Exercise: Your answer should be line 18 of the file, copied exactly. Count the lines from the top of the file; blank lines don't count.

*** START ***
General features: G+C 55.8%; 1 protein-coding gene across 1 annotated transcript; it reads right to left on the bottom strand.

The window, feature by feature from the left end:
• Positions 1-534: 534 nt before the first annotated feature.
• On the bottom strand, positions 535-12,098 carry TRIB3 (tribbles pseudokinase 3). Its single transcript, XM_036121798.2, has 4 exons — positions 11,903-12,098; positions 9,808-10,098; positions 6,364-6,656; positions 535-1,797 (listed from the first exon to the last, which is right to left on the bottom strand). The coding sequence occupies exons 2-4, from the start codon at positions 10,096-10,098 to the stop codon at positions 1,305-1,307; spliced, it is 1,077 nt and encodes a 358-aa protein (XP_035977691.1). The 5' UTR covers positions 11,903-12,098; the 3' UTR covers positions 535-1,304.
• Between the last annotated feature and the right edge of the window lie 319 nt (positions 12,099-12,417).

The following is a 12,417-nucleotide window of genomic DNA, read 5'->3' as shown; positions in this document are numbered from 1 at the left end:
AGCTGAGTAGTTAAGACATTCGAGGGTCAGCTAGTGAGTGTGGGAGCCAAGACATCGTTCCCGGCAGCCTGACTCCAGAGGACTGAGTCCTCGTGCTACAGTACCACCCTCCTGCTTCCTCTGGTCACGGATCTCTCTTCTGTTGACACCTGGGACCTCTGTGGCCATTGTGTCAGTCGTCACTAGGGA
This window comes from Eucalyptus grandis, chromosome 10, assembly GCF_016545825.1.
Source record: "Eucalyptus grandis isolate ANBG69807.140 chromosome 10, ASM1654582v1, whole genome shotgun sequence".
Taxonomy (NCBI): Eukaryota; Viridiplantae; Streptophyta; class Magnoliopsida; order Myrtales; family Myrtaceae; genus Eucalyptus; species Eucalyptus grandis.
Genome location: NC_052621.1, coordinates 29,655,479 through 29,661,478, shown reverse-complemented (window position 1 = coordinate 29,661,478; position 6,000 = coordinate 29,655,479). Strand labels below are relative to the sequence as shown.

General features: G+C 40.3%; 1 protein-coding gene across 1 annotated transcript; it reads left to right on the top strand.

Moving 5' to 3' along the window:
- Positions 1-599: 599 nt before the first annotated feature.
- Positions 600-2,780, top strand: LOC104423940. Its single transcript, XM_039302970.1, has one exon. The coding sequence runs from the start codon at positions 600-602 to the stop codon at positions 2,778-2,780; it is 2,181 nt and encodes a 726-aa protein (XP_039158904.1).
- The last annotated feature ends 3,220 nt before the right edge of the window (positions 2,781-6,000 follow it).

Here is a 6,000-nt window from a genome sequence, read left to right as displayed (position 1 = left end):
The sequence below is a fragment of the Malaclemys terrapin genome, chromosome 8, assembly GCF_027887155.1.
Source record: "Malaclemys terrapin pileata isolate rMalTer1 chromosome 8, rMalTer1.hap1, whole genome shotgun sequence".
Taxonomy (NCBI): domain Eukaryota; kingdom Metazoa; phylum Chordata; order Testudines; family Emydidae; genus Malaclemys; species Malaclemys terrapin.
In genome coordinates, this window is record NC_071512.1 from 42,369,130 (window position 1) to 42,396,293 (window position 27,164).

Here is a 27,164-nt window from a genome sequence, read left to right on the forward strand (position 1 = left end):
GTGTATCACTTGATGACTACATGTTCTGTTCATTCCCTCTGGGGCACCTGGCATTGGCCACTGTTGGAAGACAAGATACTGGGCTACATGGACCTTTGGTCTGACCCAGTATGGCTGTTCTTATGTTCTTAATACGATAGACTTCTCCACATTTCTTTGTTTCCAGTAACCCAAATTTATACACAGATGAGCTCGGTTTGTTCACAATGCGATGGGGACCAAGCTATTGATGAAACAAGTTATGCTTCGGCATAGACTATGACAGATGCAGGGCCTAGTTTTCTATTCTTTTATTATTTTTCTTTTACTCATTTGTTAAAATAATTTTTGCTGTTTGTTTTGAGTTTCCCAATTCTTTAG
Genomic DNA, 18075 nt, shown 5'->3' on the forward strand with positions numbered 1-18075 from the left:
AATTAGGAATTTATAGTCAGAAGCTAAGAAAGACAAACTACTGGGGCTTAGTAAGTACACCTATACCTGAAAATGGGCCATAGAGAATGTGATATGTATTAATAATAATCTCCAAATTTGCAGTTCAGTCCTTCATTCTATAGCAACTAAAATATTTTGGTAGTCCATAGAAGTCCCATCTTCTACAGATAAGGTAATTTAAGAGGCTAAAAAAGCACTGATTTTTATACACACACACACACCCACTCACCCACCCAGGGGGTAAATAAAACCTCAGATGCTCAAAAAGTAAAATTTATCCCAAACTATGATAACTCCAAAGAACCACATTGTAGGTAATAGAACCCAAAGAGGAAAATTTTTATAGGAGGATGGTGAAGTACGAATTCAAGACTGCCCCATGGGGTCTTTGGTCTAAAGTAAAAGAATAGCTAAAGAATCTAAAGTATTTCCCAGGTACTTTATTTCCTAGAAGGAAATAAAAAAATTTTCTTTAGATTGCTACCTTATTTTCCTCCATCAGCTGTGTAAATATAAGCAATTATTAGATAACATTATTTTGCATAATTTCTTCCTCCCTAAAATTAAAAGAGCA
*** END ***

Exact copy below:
The sequence below is a fragment of the Malaclemys terrapin genome, chromosome 8, assembly GCF_027887155.1.